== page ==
Web Development Course

What is Web Development?

Web Development
Web Development


Web development is the building and maintenance of websites; it’s the work that happens behind the scenes to make a website look great, work fast and perform well with a seamless user experience.

Developers, or ‘devs’, do this by using a variety of coding languages. The languages they use depend on the types of tasks they are performing and the platforms on which they are working.

It skills are in high demand worldwide and well paid too – making development a great career option. It is one of the easiest accessible higher-paid fields as you do not need a traditional university degree to become qualified.

The field of web development is generally broken down into the front-end (the user-facing side) and back-end (the server side).

What are the different types of web development?

When users click on a website link, such as a “Pay Now” button, they rarely think about the underlying code that takes them to a payment page. Web developers are responsible for creating the look and feel of that button, as well as the logic that drives the website. Here are the three main types of web development:

Front-end web development

Front-end web development is responsible for the look and feel of a website. This means how colors, types, icons, and images appear. Increasingly, front-end development has to account for how a website looks on all devices, from desktops to tablets to phones. Typical programming languages include HTML, JavaScript, and CSS. Front-end developers keep up with cutting-edge trends in web design and development to make sure websites are optimized for users and search engines — and with security best practices in mind.

Back-end web development

Back-end web development is responsible for building and maintaining the code that runs a website. This code connects the website to the server and ensures that data flows properly to the website and that transactions are processed correctly. Typical programming languages include Java (different from JavaScript), PHP, and MySQL; newer tools include Python and Golang. Back-end web developers can keep up with changes in technology by participating in networking communities that share coding tips and support.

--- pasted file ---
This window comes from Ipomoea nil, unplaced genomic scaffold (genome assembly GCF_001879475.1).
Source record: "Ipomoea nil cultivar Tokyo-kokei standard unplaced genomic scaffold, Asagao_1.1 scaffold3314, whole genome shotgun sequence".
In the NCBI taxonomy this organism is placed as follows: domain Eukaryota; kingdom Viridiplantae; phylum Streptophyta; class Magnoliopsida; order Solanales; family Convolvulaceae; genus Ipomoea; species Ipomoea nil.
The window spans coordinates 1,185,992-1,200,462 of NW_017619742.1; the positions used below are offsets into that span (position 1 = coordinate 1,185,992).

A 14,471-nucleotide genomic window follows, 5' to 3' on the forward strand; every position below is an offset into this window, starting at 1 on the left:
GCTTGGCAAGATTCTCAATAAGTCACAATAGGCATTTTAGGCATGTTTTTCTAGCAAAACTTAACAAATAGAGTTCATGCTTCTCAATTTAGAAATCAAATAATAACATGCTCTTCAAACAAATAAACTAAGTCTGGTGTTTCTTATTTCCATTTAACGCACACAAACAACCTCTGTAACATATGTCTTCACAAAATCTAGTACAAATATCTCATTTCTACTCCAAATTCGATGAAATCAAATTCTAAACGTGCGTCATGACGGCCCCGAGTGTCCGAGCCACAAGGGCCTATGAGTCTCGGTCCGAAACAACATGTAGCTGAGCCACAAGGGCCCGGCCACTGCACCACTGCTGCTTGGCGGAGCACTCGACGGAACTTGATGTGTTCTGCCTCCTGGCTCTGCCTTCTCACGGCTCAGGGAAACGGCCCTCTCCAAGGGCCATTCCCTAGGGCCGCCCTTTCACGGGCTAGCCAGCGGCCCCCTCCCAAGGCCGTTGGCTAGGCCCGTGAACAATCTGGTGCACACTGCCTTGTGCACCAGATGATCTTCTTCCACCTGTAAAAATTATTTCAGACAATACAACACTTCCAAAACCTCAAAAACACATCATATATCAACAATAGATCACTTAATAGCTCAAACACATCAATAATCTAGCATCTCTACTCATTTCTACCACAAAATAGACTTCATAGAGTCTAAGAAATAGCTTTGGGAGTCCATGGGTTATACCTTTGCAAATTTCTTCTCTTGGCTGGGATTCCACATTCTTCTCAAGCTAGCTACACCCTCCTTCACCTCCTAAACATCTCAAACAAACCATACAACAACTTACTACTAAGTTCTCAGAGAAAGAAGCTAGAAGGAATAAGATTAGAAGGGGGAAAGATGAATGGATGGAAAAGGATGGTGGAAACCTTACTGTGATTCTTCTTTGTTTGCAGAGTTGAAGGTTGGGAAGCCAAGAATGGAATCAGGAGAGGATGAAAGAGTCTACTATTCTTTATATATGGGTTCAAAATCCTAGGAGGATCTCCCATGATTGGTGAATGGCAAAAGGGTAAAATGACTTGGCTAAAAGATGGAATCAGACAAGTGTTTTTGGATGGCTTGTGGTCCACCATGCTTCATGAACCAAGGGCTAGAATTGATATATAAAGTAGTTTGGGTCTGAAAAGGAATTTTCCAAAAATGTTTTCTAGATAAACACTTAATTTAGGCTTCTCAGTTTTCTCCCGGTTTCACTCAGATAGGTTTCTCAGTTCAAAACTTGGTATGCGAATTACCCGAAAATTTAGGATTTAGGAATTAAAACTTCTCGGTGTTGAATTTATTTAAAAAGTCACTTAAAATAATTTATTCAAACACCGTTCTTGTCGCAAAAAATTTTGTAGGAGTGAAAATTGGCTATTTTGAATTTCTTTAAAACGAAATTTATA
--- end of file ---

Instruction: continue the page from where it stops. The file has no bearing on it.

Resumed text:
Full-stack web development

Full-stack web development covers both front-end and back-end responsibilities. Depending on the complexity of a website, a full-stack developer may be responsible for all facets of its development, from the server side to the user interface. Many full-stack developers may still specialize in one aspect of web development, but their broad experience is useful in troubleshooting or speeding up a build or redesign. Full-stack developers are often responsible for identifying cutting-edge technologies, such as enhanced programming languages (or even no- or low-code trends) and blockchain, that can be used to strengthen websites’ business capabilities.

Skills needed for success

What defines a successful website developer? The following are just a few of the skills that can help professionals advance their careers in web development.

  • Programming abilities. Strong coding skills are essential. Mastering programming languages such as HTML and CSS is just a start. Technology changes fast, so a willingness to always be learning new coding techniques is important.